A new study has found that the climate policies of the United States, Australia, China, Russia and Canada would exacerbate the issue of global warming and raise the world’s temperature high above safe levels by the end of the century.
The research study, published on Friday in the journal Nature Communications, warned of a “collective lack of ambition” by the aforementioned nations that threatened to exceed global temperatures above a catastrophic 4-5C compared with pre-industrial levels.
The survey, conducted by researchers at the Australian-German Climate & Energy College, University of Melbourne and Potsdam Institute for Climate Impact Research, said that even the European Union countries are on course to more than double the 1.5C that scientists say is a moderately safe level of heating.
A study suggests that climate change could kill up to 60 percent of all plant and animal species by 2100.
The data provided by the report showed that much of sub-Saharan was on track to fall well below the 1.5C target, with most at or below 1.2C
“The greenest countries on this assessment are the least developed,” Yann Robiou du Pont, co-author of the study, told The Independent.
“Given that they pollute so much less, have polluted so much less and have low per capita GDP, they could increase their emissions to some extent, and that would be fair,” he added.
“Some are performing significantly better than others. The EU does better than the US, Canada or Australia. But again, this only reviews the commitments, and does not say whether countries will actually meet them, or maybe even over perform,” Robiou du Pont noted.
The study is reported to help policy makers to assess what more needs to be done to meet the global emissions targets under the Paris Agreement.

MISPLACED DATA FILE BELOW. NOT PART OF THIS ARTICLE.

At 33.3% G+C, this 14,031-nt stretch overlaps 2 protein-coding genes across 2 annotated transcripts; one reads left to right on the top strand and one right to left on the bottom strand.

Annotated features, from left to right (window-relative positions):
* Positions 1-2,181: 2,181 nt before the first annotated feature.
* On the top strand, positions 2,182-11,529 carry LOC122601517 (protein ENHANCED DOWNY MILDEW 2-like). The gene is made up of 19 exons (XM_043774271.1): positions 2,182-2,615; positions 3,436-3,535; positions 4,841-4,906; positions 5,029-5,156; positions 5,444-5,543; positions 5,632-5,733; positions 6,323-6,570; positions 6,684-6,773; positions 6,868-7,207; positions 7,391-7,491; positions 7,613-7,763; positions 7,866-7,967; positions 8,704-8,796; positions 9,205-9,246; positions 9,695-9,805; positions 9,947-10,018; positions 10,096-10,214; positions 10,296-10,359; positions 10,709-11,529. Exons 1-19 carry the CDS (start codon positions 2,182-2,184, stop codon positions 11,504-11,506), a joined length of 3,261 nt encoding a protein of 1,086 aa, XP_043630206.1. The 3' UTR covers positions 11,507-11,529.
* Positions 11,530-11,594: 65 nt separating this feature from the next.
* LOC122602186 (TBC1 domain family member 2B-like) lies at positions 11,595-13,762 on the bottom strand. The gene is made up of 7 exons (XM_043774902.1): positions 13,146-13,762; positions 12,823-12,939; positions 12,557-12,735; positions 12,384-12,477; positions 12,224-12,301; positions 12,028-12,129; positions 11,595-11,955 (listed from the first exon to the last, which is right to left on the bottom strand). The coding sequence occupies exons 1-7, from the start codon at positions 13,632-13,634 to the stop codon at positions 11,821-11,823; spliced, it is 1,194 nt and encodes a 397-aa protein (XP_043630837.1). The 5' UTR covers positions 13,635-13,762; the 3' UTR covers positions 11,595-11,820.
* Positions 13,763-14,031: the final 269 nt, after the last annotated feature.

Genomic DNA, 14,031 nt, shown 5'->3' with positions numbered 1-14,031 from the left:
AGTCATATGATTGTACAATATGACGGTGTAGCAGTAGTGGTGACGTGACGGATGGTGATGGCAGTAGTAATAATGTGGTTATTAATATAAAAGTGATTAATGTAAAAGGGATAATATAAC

The Paris climate pact was reached on November 4, 2016 and has been signed by 195 countries. One hundred and seventy-three of them have now formally ratified the agreement.
The Paris agreement seeks to avert climate change by limiting global warming to no more than 2 degrees Celsius (3.6 degrees Fahrenheit) above pre-industrial temperatures by 2050. It also sets out a goal of reaching a limit of 1.5 degrees Celsius, if possible.
The adopted text acknowledges that the risks of climate change are much more serious than previously thought. The deal is to take effect in 2020.
US President Donald Trump withdrew his country from the agreement last year, however, Washington continues to take part in climate negotiations and this has created an obstacle to any further agreement.
Washington has tabled a proposal with support from Japan and Australia that seeks to remove rules on how countries account for their climate action funding.
This would mean that developed economies – responsible for the lion’s share of planet-warming-feeding carbon emissions – could still count commercial loans and pre-existing state funding as part of their finance obligations.
Critics of the proposal said the US and some other developed economies were refusing point blank to discuss the contentious issue of how rich nations inform other states of their future funding plans.